Let’s talk about launch sequences.
Typically, we’d talk about launch sequences for products, but I’m not selling any products (yet), I’m selling productized services.
I think the same factors and formula can (and should!) be applied to productized services to ‘continually’ launch them to an audience. You’re selling something. People are interested in buying your something. Tell them about your something.
By creating an evergreen launch sequence for a productized service, you ensure that you’re exposing every prospect who joins your list to the right information, content, and calls to action about your productized services… at the right time.
And if they don’t buy, then they can be continually exposed to a slow, steady stream of educational information, positioning you as an expert and best choice the next time they’re ready to buy.
I was thinking about this and trying to plan it out for one of my products, the Website X-Ray. I’d go:
[Blog Post] → [Lead Magnet] → [Drip Sequence] → [Productized Service], but I kept getting lost along the way.
It was too easy for me to start a list of potential blog posts and think of dozens of lead magnets or content upgrades for that post. Likewise, for any lead magnet, I could think of a number of different drip sequences for that lead magnet.
But then I was stuck. I often found myself in a corner where I had followed a very logical and orderly progression that had led me to a place… quite far from the productized service I was planning on selling.
It was here that I realized, I was thinking about the entire process backward. I recalled Joanna Weibbe’s talk at MicroConf 2015 where she educated us on how each element on a web page or in an email had a specific job to be done.
Thinking through it this way, I realized that each and every element in an evergreen launch sequence for a productized service has a job to be done — and the job relates to the product you’re selling.
- Your [Drip Sequence] is written specifically to get people educated and ready to buy your [Productized Service]
- Your [Lead Magnet] is written specifically to get someone across the threshold and subscribed to your [Drip Sequence]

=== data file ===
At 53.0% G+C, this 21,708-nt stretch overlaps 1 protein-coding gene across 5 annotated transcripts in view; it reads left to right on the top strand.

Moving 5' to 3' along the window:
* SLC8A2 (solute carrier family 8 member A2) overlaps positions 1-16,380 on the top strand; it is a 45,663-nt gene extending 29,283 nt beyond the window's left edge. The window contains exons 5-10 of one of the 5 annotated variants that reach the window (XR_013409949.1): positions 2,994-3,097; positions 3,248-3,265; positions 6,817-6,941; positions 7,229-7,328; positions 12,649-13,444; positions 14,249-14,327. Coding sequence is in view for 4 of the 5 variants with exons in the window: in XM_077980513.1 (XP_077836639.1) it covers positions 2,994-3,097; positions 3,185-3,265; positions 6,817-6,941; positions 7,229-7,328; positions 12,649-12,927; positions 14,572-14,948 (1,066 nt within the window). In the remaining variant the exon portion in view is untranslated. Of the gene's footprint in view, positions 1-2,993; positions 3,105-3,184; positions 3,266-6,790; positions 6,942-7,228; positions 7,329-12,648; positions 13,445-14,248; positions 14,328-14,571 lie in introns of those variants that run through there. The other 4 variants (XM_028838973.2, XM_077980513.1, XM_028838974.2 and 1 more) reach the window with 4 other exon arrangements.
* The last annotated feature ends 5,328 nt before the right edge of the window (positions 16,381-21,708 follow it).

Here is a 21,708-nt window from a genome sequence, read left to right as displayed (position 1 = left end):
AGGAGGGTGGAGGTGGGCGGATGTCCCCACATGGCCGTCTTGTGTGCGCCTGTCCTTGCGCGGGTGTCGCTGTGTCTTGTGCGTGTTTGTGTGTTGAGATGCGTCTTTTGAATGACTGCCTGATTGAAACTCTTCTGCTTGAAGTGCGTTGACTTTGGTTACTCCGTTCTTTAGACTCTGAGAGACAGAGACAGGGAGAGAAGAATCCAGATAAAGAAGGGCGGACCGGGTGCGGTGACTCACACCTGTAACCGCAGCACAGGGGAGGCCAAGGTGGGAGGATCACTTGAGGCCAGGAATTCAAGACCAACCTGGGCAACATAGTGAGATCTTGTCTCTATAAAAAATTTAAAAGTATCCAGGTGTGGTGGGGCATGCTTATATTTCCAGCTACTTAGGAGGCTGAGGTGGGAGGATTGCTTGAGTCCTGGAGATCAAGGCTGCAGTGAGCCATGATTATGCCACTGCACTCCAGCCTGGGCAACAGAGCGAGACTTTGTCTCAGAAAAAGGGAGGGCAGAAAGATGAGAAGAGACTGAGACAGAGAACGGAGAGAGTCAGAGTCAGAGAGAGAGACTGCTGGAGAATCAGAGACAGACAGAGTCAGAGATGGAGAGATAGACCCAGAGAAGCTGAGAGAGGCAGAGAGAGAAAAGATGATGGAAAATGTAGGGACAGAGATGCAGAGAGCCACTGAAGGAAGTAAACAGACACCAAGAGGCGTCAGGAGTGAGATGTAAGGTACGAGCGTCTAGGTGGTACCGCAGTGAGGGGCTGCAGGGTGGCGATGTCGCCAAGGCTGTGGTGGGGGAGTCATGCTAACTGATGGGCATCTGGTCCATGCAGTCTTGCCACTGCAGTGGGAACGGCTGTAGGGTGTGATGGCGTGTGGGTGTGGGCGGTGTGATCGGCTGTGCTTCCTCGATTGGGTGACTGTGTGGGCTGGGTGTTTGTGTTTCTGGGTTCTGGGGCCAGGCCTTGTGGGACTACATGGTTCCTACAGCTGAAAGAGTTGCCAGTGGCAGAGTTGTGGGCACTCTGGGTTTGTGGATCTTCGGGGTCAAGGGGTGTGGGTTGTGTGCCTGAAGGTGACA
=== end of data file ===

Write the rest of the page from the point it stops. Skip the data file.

- Your [Blog Post] is written to lead to a natural call to action to sign up in exchange for your [Lead Magnet]
By working backwards from your Productized Service to your blog post, you’re creating the elements that have the best chance of success of selling your Productized Service.
“How do I implement this for my business?”
First, you’ll want to work backwards from your productized service and ‘build out’ each element in your funnel:
- For your productized service, what does the drip email sequence look like? How does it sell your service?
- For your Lead Magnet, how does it relate to the drip email sequence that they’ll be receiving? How do both the lead magnet and the service solve the same ‘expensive problem’ for the subscriber?
- For the article that the visitor arrives at, how does it naturally lead to the next step of “…and when you get [Lead Magnet], you’ll learn how to solve this expensive problem!”
It’s this backwards planning that helps you develop a cohesion in your marketing funnel. Let’s walk through what I view as a hypothetical ‘great’ example of an implementation.
Example ‘Evergreen’ Productized Launch
For this example, let’s talk about the productized service that we’re selling: an ‘Email Subscriber Growth Audit’ where you review the top of your customer’s email marketing funnel and identify optimizations that they can implement to increase their opt-in rate.
For this Evergreen Launch idea to work, we’ll want to make sure that the drip sequence, the lead magnet, and the article topics are all in alignment, to clearly sell the subscriber on the expensive problem, the solution, and the value.
Let’s step through each piece one-by-one: